My house didn't have cable growing up. I was able to see MTV sometimes at a friend's house, but most of my friends' families couldn't afford cable either. When I got to college, basic cable was provided in the dorm rooms and, believe it or not, MTV actually played music videos back then. Looking back now, it's amazing I passed my freshman year of classes with all the MTV and Comedy Central being piped into my room. Whenever the video for the song "Outshined" came on, I would stop whatever I was doing to listen/watch.
That music.
That voice.
To this day, whenever I hear this song, I'm immediately nineteen years old again, watching MTV with my roommates.

Chris Cornell, 1991 - chriscornell.com 
The very first time I ever met my (now) husband, we started our conversation over a shared interest in the band Queensrÿche and then proceeded to bounce all over the wide-ranging and eclectic genres of music that we both loved. It was crazy unusual for me to find someone who shared such varied tastes in music. We were so absorbed in our conversation and talked for so long that everyone else who was with us left and went home. Consequently, I needed a ride, so he offered to give me a lift back to my dorm room and one of us suggested a CD exchange. I had the new Tori Amos CD, Under the Pink (told you our tastes are eclectic) and he had the new Soundgarden CD, Superunknown.

As I ran up the seven floors to my dorm room to grab the CD and run it all the way back down to him while he waited curbside in his truck, I remember thinking I could hardly stand the wait to hear the new Soundgarden. Pretty sure I listened to it that night.
The new album didn't disappoint.
And it gave me an excuse to talk to my husband again.

Whenever I hear a song off the Superunknown album, or even see the cover art, I remember that night and how giddy I was about the connection I'd just made with a fellow music-lover.  Little did I know at the time he'd end up being my boyfriend, and later, my husband. The two of us always joke that we have Queensrÿche to thank for our getting together, but in retrospect, Soundgarden had a part to play too.

I'm thankful for the music and, more importantly, for the memories they conjure up.  Rest in peace, Mr. Cornell.  Thank you for leaving behind your artistry, your lyrics, your voice, and your dark beauty.

I will leave you, Gentle Readers, with my favorite song by Chris Cornell, written about my favorite novel, Great Expectations.  It's perfection.

Monday, December 05, 2016

Thanking the Dead

I visited the grave of Brandon Lee today.

It was the first thing we did, upon arriving in Seattle for a week-long vacation.

Actually, the first thing we did, was I made my husband stop at the grocery store so I could buy some flowers.  It seemed weird and inappropriate not to bring some.  I found a bouquet of velvety dark red roses and Peruvian lilies.  The Peruvian lily is my favorite flower.  It was meant to be.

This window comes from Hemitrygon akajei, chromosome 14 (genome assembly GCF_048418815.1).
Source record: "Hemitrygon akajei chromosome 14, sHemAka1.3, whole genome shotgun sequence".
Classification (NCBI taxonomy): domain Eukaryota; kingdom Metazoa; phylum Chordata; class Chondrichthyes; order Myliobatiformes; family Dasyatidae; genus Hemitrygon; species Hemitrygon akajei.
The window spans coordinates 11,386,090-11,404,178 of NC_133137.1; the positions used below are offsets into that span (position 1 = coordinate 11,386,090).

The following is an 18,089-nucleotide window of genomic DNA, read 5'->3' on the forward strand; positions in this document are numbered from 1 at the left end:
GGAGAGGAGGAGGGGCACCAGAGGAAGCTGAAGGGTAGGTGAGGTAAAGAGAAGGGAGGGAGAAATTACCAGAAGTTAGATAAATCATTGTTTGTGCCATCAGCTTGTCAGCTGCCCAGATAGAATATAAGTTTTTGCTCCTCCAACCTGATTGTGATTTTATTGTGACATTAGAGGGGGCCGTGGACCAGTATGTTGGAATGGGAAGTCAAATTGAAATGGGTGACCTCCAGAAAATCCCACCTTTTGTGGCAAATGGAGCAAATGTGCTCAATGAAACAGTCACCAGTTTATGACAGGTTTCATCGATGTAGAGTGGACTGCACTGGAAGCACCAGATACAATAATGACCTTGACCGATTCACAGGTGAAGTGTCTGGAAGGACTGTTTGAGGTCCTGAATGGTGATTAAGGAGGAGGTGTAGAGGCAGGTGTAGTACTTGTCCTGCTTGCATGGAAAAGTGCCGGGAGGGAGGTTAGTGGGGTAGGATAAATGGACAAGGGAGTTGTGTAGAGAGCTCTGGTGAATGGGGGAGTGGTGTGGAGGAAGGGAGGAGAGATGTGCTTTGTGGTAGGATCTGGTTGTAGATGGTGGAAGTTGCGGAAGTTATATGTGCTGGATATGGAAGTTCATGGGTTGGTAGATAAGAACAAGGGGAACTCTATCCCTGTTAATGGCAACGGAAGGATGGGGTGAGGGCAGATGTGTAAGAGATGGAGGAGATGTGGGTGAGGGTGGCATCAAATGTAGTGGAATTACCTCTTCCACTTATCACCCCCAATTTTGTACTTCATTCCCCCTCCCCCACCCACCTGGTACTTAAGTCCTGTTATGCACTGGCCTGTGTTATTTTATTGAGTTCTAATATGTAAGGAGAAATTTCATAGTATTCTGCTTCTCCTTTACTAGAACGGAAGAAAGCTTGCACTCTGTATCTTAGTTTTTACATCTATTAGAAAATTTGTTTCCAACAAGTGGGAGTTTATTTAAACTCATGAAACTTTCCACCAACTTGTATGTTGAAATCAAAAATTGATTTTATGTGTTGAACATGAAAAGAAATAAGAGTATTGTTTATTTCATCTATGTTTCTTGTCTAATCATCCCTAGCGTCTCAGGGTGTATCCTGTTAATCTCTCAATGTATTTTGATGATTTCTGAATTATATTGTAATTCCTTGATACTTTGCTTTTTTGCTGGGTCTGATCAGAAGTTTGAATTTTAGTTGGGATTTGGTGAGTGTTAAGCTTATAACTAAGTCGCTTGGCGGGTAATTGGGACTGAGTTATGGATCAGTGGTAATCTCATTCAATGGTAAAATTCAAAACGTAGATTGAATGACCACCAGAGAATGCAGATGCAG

I was anxious, excited, nervous.

I've stopped and started this post a dozen times.  How do I explain to you, Gentle Reader, what the film The Crow has meant to me?  How do I help you understand why it was so important for me to visit the grave of the film's star, Brandon Lee?

Is it weird to want to thank someone you've never met?

After a few missed turns, we finally arrived at the cemetery in the late afternoon.  Brandon is buried next to his famous father, Bruce Lee, at the top of Capitol Hill in Lakeview Cemetery.  As the name implies, the cemetery overlooks Lake Washington, and it really is a beautiful view.  One of those views where you feel like you can see out to the horizon and into forever.  The graveyard looked like something out of a movie itself, with many traditional headstones and several pieces of somber statuary.  The late afternoon sun was sending slanted rays through the tree branches, making for some dramatic pictures as I clicked away with my camera.

Because of the influx of visitors, the caretakers have installed hedges around the Lees' graves to keep people from treading on neighboring plots.  I knew all this from researching online before we arrived, but we were still having trouble finding the graves.  Then I saw a young couple get out of a car, dressed head to toe in black leather, and I smiled.  "Follow the goth kids," I said to my husband, "They'll lead us to the graves."  And so they did.

It was bitterly cold out, and I was wishing I'd worn my coat. We came around the hedges and there were two impressive marble standing stones: a reddish brown one to mark Bruce's plot, and an ebony one to mark Brandon's place.  There were tokens everywhere, left behind by fellow pilgrims to the spot: flowers, oranges, incense sticks, coins, jewelry, plastic trinkets, notes scribbled on pieces of paper.

I was annoyed there were other people there.  They kept coming and going the whole time we stood there.  I wanted my own quiet time, with no one around, to just have a moment, but it wasn't going to happen.

I wanted to cry, but didn't.

I told Brandon "thank you" very quietly.  I laid the flowers down next to all the others.  It was satisfying and felt right, but also not satisfying.  Not satisfying at all.  I was left wanting.  There was nothing there but cold stone.  The dead can't talk back, you know, despite what we like to pretend when we're sitting in front of the silver movie screen in the darkened theater, watching Eric Draven return from the dead, an avenging angel, saying his final words to those he left behind.